as the user intent.
- 2 = good match - The candidate SQL will produce nearly the same result
as the user intent but may suffer from non-deterministic issues such as
sorting or grouping.
- 1 = partial match - The candidate SQL will produce an output similar
to the user intent but may miss some part of the user's desired output
- 0 = no match - The candidate SQL will not produce anything similar to
the user intent.

You will have access to the following elements:
1. User Query: The user natural language query enclosed in [{query}].
2. Database Schema: Information about the database schema is enclosed
in [{db_formatted}].
3. Candidate SQL: The SQL query generated by the system is enclosed
in [{candidate_sql}].

Instructions for rating this generation:
1. Understand the user's natural language query and their overall intent.
2. Examine the database schema to determine how the database can be
leveraged to fulfill the user request.
3. Analyze the candidate SQL query.
4. Evaluate how closely the candidate SQL output would match the user
intent. Remember that the results will not be identical if the candidate
refers to columns or table names that do not exist or differ from the
user intent. Additionally, consider that in SQL, the values and exactness
of literals are critical, as minor variations in spelling or casing can
greatly impact results.
5. Assign a score from 0 to 3 based on how well the candidate SQL would
generate equivalent results to the user intent.
Provide explanations for your scores.
Please provide your assessment in a JSON dictionary with the following keys:
- E (Explanation): A detailed description of the observed equivalence between
the candidate and the user intent.
- S (Score): The numerical score you assign, where 3 indicates a perfect match,
and 0 indicates no match.
Do not include additional information in your response;
write the explanation first.

Comparing Execution Score with Execution Accuracy

We validated our LLM-based metric by measuring its agreement with EA on an internal Text2SQL dataset. While agreement was high, we sought to understand the disagreement further. To achieve this, we read through all the model outputs and judged to what extent we agreed with the EA and LLM judgments.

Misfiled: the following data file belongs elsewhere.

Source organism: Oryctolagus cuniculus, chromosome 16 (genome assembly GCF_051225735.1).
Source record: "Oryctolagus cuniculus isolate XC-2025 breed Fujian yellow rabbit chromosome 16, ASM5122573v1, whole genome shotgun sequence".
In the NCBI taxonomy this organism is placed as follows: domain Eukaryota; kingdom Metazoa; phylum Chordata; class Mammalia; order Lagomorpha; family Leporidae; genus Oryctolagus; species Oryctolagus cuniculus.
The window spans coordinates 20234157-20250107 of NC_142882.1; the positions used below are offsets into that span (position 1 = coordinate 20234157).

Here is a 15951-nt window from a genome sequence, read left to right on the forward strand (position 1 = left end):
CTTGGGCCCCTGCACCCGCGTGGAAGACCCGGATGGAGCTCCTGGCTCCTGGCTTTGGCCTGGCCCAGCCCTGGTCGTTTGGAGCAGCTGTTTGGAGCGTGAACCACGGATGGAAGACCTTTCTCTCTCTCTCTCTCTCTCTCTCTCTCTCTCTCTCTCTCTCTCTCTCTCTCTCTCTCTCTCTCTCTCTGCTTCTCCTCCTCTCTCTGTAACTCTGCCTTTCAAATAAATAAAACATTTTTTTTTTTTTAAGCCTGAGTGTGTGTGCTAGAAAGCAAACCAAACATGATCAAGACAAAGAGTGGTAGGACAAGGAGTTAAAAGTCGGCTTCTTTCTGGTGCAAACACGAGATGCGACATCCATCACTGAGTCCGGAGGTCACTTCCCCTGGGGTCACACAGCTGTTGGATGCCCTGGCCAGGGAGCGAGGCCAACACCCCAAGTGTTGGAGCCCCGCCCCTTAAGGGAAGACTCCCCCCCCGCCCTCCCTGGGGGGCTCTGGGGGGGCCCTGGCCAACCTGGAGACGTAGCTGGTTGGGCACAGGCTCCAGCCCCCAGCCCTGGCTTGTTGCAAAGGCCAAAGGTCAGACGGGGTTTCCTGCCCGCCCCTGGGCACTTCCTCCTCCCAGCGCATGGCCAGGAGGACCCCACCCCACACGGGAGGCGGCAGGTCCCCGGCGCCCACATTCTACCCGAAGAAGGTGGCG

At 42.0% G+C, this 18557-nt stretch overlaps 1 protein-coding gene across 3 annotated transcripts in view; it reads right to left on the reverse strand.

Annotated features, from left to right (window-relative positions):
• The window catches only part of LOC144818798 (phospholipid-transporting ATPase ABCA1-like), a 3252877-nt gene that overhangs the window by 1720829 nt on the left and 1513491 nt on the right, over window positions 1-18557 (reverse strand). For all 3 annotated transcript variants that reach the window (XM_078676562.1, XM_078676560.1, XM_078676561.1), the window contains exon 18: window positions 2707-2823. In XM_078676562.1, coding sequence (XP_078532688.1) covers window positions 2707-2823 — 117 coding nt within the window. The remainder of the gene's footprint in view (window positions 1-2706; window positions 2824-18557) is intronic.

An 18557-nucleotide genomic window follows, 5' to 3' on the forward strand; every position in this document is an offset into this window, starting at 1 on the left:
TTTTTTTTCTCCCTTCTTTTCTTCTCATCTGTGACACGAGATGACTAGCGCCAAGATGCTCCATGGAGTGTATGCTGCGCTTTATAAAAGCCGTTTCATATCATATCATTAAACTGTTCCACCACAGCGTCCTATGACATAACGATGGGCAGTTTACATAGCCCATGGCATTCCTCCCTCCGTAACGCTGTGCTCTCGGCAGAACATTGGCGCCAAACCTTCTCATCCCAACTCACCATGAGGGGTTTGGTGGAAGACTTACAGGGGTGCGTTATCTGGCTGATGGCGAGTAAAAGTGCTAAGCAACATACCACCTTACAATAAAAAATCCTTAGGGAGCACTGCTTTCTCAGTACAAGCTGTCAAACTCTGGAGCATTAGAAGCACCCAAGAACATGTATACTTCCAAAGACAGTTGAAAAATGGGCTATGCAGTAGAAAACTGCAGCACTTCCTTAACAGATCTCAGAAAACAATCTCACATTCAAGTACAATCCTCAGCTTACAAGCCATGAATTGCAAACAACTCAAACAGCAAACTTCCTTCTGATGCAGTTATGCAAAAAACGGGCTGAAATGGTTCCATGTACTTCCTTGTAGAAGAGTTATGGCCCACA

Most Metric disagreement is tied to the LLM's impressive ability to fuzzy match across broad and diverse domains. Execution Score suffers when the LLM ignores the importance of minor variations in literals that significantly impact the outputs of SQL statements. The first example below shows that the difference between the two statements is a literal usage of 'TX' vs. 'Texas.' While the language models view this as nearly identical, this can significantly impact the outputs of the executed query.

Conversely, the LLM's ability to fuzzy match is also a strength as it allows LLMs to fuzzy match between generated SQL statements that are different in ways that don't impact user outcomes. The second example below shows that the difference between the two statements is the numerical representation of the average time spent on the application. To the end user, both statements meet the user's need but represent the average app duration differently.

Examples of Metric Disagreement Between Execution Accuracy and Execution Score.

Comparing the Execution Score with itself for consistency

After qualifying the differences in evaluation driven by the language model, we sought to understand the underlying instability caused by using a language model. To do so, we ran evaluations using the same prompts and inputs five times for 1000 data points in one of our evaluation datasets. This experiment gives insight into the underlying variability in Execution Scores and evaluation methods that leverage an LLM.

We use these five different runs to understand how often there is variability in the underlying language model-based judgment. As shown in the table below, evaluation scores did not agree nearly 25% of the time despite having a temperature of 0 and no variation in the prompt. When we expand this and calculate confidence intervals, this metric is about 0.7%, pretty sensitive but not without faults. Moreover, comparing these labels using Kripendorff's Alpha, we find the agreement is an incredible 89%! These experiments lead us to believe that using LLMs for evaluation is most appropriate for early experimentation on a dataset with significant system variations. Using human-labeled methods may become more relevant as the gaps between systems become smaller and closer to the confidence intervals.

The breakdown of the label agreement caused my underlying language model instability. Nearly 80% of the time, the agreement is perfect.

One of our high-level findings in this exploration is that existing Text to SQL evaluation metrics have been created and focused around SQL geeks and academics. These existing users favor rigorous, execution-sensitive metrics. At Snowflake, we have a user focus; thus, our metrics focus on how well our tools meet our user needs. We believe Execution Score offers a user-centric method that we can use to improve our models without impacting our commitment to user privacy. We are exploring how to integrate this metric during our training to provide more of an active signal for model quality. Moreover, this gold-free user-centric evaluation will help us have the best model because we have the most data and can understand how our model meets user needs.


[1] Based on public Snowflake data as of April 30, 2023, we handle 3.9 billion daily queries on customer datasets that sometimes exceed 50 trillion rows!



Daniel Campos
Snowflake Builders Blog: Data Engineers, App Developers, AI/ML, & Data Science

Daniel Campos is a Research Scientist at Snowflake where he works on LLMs for retrieval and data understanding